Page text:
Author: Niki L. Carayannopoulos, DO
Though rare, sudden cardiac arrest (SCA) is a significant concern in the athletic community here in Houston and throughout the world. SCA is a term used to describe the sudden and unexpected disruption of blood flow, which results in death if immediate treatment is not provided.
An infographic from National Athletic Trainers’ Association (NATA) shares key insights into this condition, which results in the death of 2,000 patients under age 25 every year in the United States. See the infographic below for more information.
What Causes Sudden Cardiac Arrest?
NATA tells us…
- SCA is usually caused by an electrical disturbance in the heart that disrupts pumping. A heart attack, for comparison, is caused by a blockage of blood flow to the heart.
- The cause of SCA in athletes is unknown. However, young athletes with underlying heart conditions are at greater risk during vigorous exercise.
- Commotio cordis accounts for approximately 20% of SCA deaths in young athletes. Commotio cordis is caused by a blunt, non-penetrating blow to the chest. It induces ventricular arrhythmia in an otherwise structurally normal heart.
How Can You Prepare for Cardiac Emergencies?
- Schools, clubs and sports facilities should have emergency action plans that include a response plan for SCA events.
- All facilities where sports are played should have automatic external defibrillators (AEDs) within one to three minutes.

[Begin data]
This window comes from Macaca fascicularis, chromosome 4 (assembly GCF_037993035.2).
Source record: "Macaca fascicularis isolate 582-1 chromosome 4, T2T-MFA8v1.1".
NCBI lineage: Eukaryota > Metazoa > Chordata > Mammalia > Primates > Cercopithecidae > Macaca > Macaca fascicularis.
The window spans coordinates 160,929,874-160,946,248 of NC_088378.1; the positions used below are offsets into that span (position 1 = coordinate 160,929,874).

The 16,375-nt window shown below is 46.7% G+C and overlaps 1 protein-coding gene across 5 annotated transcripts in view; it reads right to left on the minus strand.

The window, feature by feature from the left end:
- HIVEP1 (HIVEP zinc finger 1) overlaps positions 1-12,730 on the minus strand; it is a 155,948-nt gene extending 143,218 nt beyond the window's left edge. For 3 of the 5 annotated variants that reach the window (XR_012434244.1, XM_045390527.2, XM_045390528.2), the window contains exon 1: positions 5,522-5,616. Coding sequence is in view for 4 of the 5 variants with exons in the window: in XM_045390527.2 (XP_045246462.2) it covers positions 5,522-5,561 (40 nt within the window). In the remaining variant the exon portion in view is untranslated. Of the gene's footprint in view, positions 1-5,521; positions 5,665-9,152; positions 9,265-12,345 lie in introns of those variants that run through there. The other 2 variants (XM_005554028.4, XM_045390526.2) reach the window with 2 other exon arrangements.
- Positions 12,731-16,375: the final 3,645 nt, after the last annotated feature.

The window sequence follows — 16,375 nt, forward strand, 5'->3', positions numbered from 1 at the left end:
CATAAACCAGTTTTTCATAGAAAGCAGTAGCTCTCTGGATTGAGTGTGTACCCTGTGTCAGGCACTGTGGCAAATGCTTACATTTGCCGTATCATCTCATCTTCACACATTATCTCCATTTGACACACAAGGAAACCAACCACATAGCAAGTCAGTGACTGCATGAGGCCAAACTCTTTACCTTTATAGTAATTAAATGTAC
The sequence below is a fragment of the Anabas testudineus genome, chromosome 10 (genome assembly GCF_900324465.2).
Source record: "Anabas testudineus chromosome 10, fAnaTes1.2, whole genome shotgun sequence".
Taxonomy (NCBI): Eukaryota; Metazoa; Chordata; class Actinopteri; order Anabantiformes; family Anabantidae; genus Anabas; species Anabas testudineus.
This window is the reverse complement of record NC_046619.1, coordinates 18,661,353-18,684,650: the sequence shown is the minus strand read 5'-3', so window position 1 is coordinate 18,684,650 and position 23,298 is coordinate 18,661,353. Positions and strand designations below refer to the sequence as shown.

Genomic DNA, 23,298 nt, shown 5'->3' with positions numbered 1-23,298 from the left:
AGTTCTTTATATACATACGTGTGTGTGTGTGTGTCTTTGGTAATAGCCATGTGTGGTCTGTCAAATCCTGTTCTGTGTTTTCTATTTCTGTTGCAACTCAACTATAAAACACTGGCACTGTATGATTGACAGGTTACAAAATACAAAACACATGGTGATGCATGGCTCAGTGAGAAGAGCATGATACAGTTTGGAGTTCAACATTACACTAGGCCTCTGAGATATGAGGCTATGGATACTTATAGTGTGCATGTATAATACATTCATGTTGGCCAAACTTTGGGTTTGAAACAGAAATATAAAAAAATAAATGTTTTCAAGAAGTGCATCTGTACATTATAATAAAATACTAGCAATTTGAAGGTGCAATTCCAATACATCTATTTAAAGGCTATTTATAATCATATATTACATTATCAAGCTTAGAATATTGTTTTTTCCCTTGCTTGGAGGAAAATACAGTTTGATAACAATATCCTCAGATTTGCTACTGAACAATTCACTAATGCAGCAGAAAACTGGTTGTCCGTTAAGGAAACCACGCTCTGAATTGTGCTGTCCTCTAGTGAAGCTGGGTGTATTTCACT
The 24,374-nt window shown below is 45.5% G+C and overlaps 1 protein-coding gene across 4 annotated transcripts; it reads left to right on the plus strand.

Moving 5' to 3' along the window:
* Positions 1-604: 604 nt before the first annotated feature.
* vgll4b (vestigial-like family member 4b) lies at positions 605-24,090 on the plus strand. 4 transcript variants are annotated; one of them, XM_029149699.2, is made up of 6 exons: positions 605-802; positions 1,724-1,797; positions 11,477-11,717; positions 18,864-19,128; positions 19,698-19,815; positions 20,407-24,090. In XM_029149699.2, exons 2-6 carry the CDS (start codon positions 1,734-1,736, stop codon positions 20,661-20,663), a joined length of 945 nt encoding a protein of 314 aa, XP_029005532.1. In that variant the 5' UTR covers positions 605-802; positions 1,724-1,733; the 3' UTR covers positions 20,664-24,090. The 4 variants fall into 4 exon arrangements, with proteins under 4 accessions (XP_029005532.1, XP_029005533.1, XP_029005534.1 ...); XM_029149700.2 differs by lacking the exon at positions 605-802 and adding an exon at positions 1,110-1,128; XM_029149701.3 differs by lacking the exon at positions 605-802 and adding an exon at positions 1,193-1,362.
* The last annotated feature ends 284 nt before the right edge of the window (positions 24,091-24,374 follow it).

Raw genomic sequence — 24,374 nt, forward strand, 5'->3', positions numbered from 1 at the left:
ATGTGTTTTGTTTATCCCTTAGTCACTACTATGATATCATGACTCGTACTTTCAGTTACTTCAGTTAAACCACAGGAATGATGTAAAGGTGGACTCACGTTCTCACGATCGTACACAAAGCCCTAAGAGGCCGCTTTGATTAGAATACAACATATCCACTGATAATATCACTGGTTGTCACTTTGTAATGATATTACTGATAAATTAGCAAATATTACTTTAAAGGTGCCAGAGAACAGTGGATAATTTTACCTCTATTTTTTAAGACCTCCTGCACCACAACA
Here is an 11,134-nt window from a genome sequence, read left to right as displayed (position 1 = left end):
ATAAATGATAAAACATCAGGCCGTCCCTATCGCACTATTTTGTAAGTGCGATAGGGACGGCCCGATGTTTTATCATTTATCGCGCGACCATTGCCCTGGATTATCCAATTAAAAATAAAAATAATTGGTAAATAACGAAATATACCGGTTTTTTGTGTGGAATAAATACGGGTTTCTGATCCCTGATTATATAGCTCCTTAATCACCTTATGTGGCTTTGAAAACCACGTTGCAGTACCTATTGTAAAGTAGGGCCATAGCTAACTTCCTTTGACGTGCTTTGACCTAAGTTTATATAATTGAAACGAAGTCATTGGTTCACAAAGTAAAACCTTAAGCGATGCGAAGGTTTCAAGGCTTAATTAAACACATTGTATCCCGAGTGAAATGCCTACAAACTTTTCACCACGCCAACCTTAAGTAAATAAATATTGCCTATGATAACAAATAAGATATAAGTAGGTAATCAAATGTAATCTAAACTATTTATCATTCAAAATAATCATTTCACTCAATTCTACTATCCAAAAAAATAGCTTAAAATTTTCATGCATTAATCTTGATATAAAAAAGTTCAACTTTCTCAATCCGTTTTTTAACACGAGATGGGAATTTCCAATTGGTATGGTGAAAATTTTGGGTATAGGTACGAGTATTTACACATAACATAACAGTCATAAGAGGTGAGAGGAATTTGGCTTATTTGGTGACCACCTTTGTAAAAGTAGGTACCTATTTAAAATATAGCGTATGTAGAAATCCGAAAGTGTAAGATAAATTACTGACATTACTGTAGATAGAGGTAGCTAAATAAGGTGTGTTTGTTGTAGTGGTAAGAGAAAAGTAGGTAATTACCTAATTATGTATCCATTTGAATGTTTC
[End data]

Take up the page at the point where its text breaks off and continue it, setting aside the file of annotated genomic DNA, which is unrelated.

- Schools, clubs and sports facilities should have someone on staff trained in CPR.
- When CPR is provided and an AED shock is administered within the first three to five minutes after a collapse, reported survival rates from cardiac arrest are as high as 74%.
Signs & Symptoms of Cardiac Arrest In Athletes
While many young cardiac arrest victims have no symptoms until the cardiac arrest occurs, there are sometimes symptoms, which vary among males and females.
- Male athletes may experience chest, ear or neck pain, severe headache, excessive breathlessness, vague discomfort, dizziness, palpitations, abnormal fatigue, indigestion or heartburn.
- Female athletes may experience center chest pain that comes and goes, lightheadedness, shortness of breath with or without discomfort, pressure, squeezing, fullness, nausea, vomiting, cold sweat, pain or discomfort in arms, back, neck, jaw or stomach.
Discover Your Screening Options
All athletes should undergo a basic cardiovascular screening prior to athletic activity. This should include a physical exam and a comprehensive review of the athlete’s medical history and family history. Talk to your sports medicine doctor or primary care provider to learn more. Additionally, some athletes may be advised to have an electrocardiogram (ECG), which may help identify underlying cardiac conditions that could elevate SCA risk. At this time, however, ECGs are not commonly used for this type of screening. Again, talk to your primary care provider to learn more.
Schedule With a Houston Sports Medicine Doctor
For other Houston sports medicine needs, schedule an appointment at Houston Institute for Sports Medicine & Orthopedics. Call (713) 756-5546. You can also schedule your appointment online.
Please consult with your physician before undertaking any form of medical treatment or adopting any exercise program or dietary guidelines.